And we went home and we read the conclusion to the tale that spanned our adolescence. I don’t think I slept a wink that night.

I don’t know if anything else is like this – it was a unique moment in time, really. Suddenly, kids in their millions were reading. Obsessing. Over books! Something about Harry captured people all over the world, and continues to do so. Which brings me to the next big reason why fantasy stories matter.

Belonging

We went to the Harry Potter Studio Tour. (It was amazing.) I have a hit-and-miss relationship with the Potter films (they’re magical, they’re bonkers, they don’t make sense sometimes to people who haven’t read the books, they left some vital things out, they put cool new things in …) but the craftsmanship displayed by the people behind the scenes is just incredible. What got me excited – other than, you know, everything around me – was seeing the little kids there. Tiny kids in Hogwarts robes, ogling the sets, posing next to Aragog, climbing onto the Hogwarts Express, drooling over everything in the (it has to be said – eye-wateringly expensive) gift shop. Some of those kids were my daughter’s age. Only at this moment, and on a smaller scale at the book launches, had I ever truly realised how many people like this series. Something about being squashed into a giant aircraft hanger without enough room to swing a kneazle, shoulder-to-shoulder with hundreds of other fans, really brings it home.

IMG-20190308-WA0038
I’m going to Hogwarts, baby!

There was a long gap between books four and five. A long, painful gap (I should probably be thankful I’m not a Game of Thrones fan, really.) During that time I discovered thousands of other people, equally obsessed and impatient, on forums and chat rooms. I met a good friend via the AOL Harry Potter chatroom (back in the dinosaur days of the internet, you know, when your Mum used to yell up the stairs at you to ‘get off the computer’ so she could make a phone call).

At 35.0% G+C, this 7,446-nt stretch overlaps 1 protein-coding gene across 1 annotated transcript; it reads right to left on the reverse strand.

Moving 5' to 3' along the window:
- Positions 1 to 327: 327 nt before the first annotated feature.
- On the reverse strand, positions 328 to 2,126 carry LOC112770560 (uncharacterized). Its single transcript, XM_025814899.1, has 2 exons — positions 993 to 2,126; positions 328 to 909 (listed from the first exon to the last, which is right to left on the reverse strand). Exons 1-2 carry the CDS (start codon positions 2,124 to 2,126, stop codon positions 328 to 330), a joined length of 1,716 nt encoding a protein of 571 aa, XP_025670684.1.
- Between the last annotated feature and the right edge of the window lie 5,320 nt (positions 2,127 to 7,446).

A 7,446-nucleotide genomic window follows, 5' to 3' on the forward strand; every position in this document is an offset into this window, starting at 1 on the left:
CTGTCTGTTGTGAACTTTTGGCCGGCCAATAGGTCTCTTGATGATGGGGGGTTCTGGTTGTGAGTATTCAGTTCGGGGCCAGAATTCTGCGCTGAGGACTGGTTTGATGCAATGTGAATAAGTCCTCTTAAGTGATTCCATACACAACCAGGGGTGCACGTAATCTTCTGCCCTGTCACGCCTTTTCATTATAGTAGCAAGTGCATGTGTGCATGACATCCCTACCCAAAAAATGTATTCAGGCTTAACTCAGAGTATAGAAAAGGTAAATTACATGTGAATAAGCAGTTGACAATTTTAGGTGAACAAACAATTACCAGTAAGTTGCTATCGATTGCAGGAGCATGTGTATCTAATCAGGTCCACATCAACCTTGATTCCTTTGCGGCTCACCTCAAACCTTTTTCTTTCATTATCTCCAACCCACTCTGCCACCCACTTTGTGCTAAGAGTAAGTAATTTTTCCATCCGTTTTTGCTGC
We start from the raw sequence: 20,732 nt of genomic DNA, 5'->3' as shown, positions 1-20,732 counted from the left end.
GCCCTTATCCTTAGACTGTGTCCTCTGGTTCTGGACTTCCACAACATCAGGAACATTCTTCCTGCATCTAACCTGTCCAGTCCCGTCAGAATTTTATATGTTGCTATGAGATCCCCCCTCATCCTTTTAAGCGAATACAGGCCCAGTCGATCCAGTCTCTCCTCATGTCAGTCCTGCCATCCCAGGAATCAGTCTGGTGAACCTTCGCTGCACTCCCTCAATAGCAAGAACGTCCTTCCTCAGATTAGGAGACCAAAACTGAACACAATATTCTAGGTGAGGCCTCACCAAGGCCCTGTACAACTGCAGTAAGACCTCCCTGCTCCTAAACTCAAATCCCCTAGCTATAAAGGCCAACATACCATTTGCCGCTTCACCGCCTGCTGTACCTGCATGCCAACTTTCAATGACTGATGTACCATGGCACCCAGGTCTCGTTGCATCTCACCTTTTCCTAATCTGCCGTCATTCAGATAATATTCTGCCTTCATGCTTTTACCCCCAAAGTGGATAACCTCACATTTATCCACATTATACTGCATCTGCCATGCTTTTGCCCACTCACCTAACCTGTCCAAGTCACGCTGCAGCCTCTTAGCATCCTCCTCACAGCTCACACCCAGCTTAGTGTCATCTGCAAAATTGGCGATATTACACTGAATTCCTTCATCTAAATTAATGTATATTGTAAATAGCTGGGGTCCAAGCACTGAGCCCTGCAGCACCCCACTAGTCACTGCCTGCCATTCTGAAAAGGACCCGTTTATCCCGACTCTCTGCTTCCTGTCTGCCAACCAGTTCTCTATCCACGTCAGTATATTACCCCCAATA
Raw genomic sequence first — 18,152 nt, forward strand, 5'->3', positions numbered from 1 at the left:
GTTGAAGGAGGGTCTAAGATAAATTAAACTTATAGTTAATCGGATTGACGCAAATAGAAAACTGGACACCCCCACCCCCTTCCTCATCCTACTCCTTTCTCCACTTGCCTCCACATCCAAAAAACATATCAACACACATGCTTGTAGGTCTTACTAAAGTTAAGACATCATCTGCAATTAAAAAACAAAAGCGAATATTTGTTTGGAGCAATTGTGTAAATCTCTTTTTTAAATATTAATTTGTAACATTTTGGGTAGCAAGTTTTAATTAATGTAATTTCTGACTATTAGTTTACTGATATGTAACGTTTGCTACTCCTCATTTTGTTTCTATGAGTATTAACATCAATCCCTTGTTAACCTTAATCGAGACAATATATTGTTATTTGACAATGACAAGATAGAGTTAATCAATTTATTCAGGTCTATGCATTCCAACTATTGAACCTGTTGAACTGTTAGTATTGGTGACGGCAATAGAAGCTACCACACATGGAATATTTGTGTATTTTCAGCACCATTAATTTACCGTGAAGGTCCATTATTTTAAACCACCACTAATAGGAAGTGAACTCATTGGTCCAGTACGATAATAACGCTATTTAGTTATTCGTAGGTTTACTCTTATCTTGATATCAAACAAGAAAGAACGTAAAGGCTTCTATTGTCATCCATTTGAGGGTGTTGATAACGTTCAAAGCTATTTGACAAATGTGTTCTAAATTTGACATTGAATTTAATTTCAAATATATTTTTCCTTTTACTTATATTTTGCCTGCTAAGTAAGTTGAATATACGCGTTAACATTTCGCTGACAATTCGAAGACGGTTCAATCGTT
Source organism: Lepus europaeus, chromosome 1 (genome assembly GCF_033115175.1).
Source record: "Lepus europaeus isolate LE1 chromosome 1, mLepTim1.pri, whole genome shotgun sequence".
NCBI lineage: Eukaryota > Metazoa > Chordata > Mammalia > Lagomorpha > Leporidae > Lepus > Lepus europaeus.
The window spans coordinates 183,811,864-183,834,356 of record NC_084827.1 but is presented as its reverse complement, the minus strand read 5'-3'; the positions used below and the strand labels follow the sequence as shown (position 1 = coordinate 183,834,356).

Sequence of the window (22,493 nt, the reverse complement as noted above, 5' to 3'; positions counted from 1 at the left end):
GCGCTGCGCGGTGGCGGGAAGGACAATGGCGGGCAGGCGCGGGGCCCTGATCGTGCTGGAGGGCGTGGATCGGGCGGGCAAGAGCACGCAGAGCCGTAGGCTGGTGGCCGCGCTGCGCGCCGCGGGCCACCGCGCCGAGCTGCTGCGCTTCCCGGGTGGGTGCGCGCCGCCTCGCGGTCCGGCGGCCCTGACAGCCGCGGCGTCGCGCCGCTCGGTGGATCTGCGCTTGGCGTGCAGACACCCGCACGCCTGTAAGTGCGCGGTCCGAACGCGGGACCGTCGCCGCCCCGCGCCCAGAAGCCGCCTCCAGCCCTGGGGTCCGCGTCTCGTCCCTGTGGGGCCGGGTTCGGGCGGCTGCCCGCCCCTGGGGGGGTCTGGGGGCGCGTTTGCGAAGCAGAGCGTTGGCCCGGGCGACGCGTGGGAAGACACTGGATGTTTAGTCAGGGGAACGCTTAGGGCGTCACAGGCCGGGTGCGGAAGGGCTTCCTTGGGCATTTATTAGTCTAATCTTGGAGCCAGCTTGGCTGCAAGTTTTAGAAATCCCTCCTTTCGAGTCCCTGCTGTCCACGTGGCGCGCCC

As a teenager, having a community of people who all care about the same thing, who all understand your love for a story without having to defend yourself for it or play it down, is priceless. To find friendship and acceptance and comradery, without even really needing to try. I almost fell into friendships by accident because of Harry Potter.

It continues. New generations find magic, yes, but also love and friendship and joy and sorrow, and when I saw little Hufflepuffs and Gryffindors running around the studios, I couldn’t help but feel grateful, not just for me, but for them.

I wish a safe community like that for anyone – young or old – that needs one. A world in which to disappear when you need to. Characters you love and care for, places that feel like home.

‘Of course it is happening inside your head, Harry, but why on earth should that mean that it is not real?’ – J.K Rowling